Fans of the blues know that most of the best blues songs are about broken hearts and violent revenge, two themes Takashi Miike seems happy to explore endlessly in his movies about Tokyo's criminal underground. Blues Harp is one of the very best of his urban-gangster movies, not only because it's got plenty of Miike's usual grit and crazy style, but also because it has an unexpectedly touching story. Miike can be gentle and poetic when he chooses to be (Sabu was a wonderful example of that), and it's films like this that I've come to savor most from him, not his splatterfests (Ichi the Killer) or his style-chewing showcases for lurid violence (the first Dead or Alive).
Almost all of Miike's protagonists are either criminals, quasi-outcasts in Japanese society (Koreans, Chinese, Russians, Brazilians, half-bloods), or both. Chuji (Hiroyuki Ikeuchi, of Charisma and Space Travelers) is both: his father was black, his mother was a prostitute, and after growing up he drifted into Tokyo's criminal underworld, tending bar in a rock club and selling speed on the side to make ends meet. He has no fondness for the life he's leading — early in the film he administers a rather perfunctory beating to a smart-mouth American — and his real love is music, as expressed through his harmonica. One night there's a chase and a shootout in the alley behind the club, and almost without trying Chuji saves the life of up-and-coming gangster Kenji (Daisuke Iijima, Gohatto).
The dapper, well-dressed and lavishly-tattooed Kenji and the shy, reserved, T-shirt wearing Chuji couldn't be more unalike. Not only is Chuji looking to leave behind the criminal life, he's currently doing his drug deals for the very gang that came looking for Kenji. But they like each other, on some fundamental level that goes beyond clan loyalties or even personal agendas, and Chuji even brings Kenji to his girlfriend's place t o get sewn up after he's been stabbed in the arm. Miike hints that Kenji may not only be gay but attracted to Chuji — as unrequited a bit of love as you're likely to get in a Miike movie, especially since straight-arrow hetero Chuji plans on marrying and settling down with his girl. He's also been offered the chance to step into the limelight for a band, and maybe even land a recording contract.
This dichotomy between what Kenji wants and what he can have begins to force his hand, and before long he's hatching a plan with his would-be rivals, a plan that a lesser movie would mistake for the real plot. He and the subordinate of the other gang agree to bump off each other's bosses, then forge key documents that name each of them as successors. The two clans can then pool their resources instead of continuing a wasteful internecine war. Sounds great, except that in order to pull it off, Kenji has to seduce the boss's mistress (which he does with what we presume to be great distate), and Chuji is dragged into it kicking and screaming by the other side. Only too late does Kenji realize the gravity of his mistakes.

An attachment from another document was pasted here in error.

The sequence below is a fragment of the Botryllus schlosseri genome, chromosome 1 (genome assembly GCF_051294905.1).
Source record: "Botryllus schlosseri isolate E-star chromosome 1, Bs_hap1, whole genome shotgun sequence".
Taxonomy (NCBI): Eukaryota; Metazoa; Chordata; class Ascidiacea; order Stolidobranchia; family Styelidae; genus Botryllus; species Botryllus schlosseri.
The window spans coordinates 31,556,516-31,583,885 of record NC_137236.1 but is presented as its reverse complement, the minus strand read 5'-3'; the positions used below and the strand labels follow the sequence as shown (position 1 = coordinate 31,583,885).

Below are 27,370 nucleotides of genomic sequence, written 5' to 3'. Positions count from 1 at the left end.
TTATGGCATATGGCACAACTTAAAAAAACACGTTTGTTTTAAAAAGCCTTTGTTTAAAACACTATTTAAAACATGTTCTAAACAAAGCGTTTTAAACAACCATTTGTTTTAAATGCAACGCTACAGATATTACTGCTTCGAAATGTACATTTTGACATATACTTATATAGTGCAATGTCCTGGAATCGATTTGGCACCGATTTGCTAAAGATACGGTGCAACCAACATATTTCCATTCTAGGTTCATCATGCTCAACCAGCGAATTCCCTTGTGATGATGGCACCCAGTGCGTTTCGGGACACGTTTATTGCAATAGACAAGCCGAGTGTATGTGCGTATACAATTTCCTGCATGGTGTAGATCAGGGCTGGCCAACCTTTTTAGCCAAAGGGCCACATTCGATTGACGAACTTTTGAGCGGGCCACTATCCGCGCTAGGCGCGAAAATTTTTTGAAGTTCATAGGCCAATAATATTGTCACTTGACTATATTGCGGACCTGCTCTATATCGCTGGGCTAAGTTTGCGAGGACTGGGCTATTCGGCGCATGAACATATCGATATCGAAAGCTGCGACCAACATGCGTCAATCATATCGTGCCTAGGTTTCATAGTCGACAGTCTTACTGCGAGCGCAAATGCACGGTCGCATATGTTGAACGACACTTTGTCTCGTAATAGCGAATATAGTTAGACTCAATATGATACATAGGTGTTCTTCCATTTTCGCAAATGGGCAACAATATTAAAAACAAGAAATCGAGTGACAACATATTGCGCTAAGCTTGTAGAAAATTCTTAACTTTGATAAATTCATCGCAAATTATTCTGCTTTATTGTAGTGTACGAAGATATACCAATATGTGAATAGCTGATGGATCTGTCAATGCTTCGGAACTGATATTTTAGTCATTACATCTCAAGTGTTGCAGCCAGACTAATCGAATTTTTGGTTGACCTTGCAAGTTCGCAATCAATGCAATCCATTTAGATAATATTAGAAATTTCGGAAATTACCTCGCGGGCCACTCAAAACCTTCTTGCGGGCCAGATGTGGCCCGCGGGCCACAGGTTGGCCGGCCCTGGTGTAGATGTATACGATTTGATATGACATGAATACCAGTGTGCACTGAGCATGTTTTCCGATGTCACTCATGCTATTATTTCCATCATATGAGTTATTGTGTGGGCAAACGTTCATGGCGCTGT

Harp centers around its characters and its performances. Ikeuchi I have seen before and always enjoyed, and here he connects with the audience by simply embodying a quiet and gifted young man. Ijima is even better, focusing his frustration and rage into narrow little channels (as when he brushes his teeth so violently that his gums bleed). Miike also likes to simply show his characters at work without explaining too much of what's going on, and while sometimes this is terribly confusing (Agitator and some of the Black Society movies come to mind), Harp always feels like there's a firm hand on the wheel.
Many people have accused Miike (and Takeshi Kitano before him) of glamorizing gangster life. Given that most of Miike's (and Kitano's) gangster characters end up dead, and long before that are visibly exhausted by the life they lead, it's hard to call Miike's keen attention the same as glamorization. He does feel sympathy, however, which is what makes Harp and so many of Miike's other gangster films more than just exercises in plot or style. For all of their machismo and flash, their lives are just as strictured, harried, and dead-end as the workaday salarymen whose toes they step on. (Small wonder, then, that Miike went on to direct the live-action adaptation of the amusing if sentimental manga Salaryman Kintaro, about a gangster who makes good by becoming an office worker after his wife's death.)
Miike surrounds himself with like-minded folks and works with them exhaustively, a tactic many of the best directors have used. Co-screeenwriter Toshiyuki Morioka also penned Miike's Fudoh, as well as the excellent Chinpira and the Kitano-esque Onibi; cinematographer Hideo Yamamoto has worked with Miike on more of his movies than I can count. After the insane excesses of Ichi, the Moebius mind-warp of Izo and the post-logic, post-Lynchian nightmare of Gozu, it's nice to bump into one of M iike's more accessible movies and also have it be one of his best.